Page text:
princ does not.
To further control how you print stuff, there is
format. It works with directives that start with
~A) prints the object given as argument æsthetically.
~& prints a newline.
(format t "~a~&" 'a)
t is for
This link also explains how to align strings to the right or to the left, which you might need (if you go the format route).
You can make your code shorter. There is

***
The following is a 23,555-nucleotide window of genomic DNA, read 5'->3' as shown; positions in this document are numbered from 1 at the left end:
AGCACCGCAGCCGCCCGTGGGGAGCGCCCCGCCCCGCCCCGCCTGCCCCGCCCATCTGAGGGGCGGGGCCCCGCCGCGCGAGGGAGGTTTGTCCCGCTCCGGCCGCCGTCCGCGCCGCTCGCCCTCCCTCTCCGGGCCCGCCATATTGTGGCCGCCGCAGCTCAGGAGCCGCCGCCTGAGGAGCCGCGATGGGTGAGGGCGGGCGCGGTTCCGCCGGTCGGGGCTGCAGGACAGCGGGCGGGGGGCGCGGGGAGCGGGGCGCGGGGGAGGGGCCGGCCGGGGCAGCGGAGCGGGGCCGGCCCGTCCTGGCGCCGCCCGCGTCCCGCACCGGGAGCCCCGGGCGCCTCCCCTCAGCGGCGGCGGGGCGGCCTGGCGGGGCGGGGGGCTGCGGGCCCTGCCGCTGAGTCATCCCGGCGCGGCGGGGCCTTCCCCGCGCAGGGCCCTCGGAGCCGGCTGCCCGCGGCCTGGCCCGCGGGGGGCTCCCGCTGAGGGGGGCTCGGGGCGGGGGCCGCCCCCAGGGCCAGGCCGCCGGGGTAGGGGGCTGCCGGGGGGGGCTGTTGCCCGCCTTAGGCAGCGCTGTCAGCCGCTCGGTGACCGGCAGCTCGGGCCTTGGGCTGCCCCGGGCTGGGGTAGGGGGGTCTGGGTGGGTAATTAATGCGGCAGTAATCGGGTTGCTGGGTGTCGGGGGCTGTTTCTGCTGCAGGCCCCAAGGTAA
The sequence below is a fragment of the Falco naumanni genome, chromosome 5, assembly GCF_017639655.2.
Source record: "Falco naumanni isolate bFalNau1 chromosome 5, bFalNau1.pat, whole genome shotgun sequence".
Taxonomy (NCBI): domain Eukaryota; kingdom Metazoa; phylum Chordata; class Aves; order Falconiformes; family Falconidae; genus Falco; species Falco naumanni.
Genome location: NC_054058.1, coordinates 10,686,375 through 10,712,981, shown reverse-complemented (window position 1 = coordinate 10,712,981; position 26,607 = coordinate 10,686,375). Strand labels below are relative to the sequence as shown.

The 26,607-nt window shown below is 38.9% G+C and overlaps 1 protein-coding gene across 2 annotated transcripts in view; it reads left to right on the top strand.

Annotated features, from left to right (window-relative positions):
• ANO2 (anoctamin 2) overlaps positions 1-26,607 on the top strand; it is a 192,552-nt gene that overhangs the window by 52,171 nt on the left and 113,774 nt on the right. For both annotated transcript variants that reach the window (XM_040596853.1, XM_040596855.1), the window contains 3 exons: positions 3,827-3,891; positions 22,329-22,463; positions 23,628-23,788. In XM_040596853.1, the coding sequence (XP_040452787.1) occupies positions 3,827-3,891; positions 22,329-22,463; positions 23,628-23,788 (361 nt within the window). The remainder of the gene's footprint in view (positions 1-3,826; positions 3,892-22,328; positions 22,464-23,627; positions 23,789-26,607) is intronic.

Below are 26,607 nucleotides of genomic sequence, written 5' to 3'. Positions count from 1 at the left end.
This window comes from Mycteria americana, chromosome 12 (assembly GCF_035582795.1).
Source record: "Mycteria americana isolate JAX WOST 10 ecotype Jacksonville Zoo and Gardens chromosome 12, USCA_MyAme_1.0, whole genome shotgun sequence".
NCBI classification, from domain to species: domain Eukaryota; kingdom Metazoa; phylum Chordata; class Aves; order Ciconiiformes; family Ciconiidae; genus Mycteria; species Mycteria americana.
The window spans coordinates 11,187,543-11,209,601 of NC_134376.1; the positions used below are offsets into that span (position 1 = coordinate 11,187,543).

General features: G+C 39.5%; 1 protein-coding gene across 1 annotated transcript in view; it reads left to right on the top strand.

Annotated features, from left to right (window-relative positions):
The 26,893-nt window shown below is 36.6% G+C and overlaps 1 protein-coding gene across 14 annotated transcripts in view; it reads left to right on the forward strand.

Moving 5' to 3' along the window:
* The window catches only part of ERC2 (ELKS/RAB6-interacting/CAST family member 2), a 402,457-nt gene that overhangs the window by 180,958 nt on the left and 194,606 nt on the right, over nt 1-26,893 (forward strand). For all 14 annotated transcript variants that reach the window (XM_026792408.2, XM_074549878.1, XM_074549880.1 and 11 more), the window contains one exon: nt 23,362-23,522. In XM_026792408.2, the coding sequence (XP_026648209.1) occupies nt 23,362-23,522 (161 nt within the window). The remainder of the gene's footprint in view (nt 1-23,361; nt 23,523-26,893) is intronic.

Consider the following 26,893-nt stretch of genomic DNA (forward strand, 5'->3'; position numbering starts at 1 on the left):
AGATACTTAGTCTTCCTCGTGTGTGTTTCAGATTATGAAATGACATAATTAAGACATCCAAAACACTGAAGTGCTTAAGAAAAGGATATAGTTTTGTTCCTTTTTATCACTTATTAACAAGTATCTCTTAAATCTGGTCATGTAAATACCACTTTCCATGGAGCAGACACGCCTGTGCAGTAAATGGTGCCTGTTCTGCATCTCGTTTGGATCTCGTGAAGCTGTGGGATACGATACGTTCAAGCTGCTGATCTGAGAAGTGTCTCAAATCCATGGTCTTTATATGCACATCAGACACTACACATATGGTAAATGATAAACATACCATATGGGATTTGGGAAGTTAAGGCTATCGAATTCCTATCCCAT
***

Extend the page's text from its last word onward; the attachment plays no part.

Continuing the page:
make-string count :initial-element character that can replace the loop. A character is written
Also you could call triangle recursively only if k is > 0 (
zerop). With this and
(format t "~a~&" (make-string k :initial-element #\a)), my version has only one call to the print function and less “if” machinery:
(defun my-triangle (k) (format t "~a~&" (make-string k :initial-element #\a)) (unless (zerop k) (my-triangle (decf k))))
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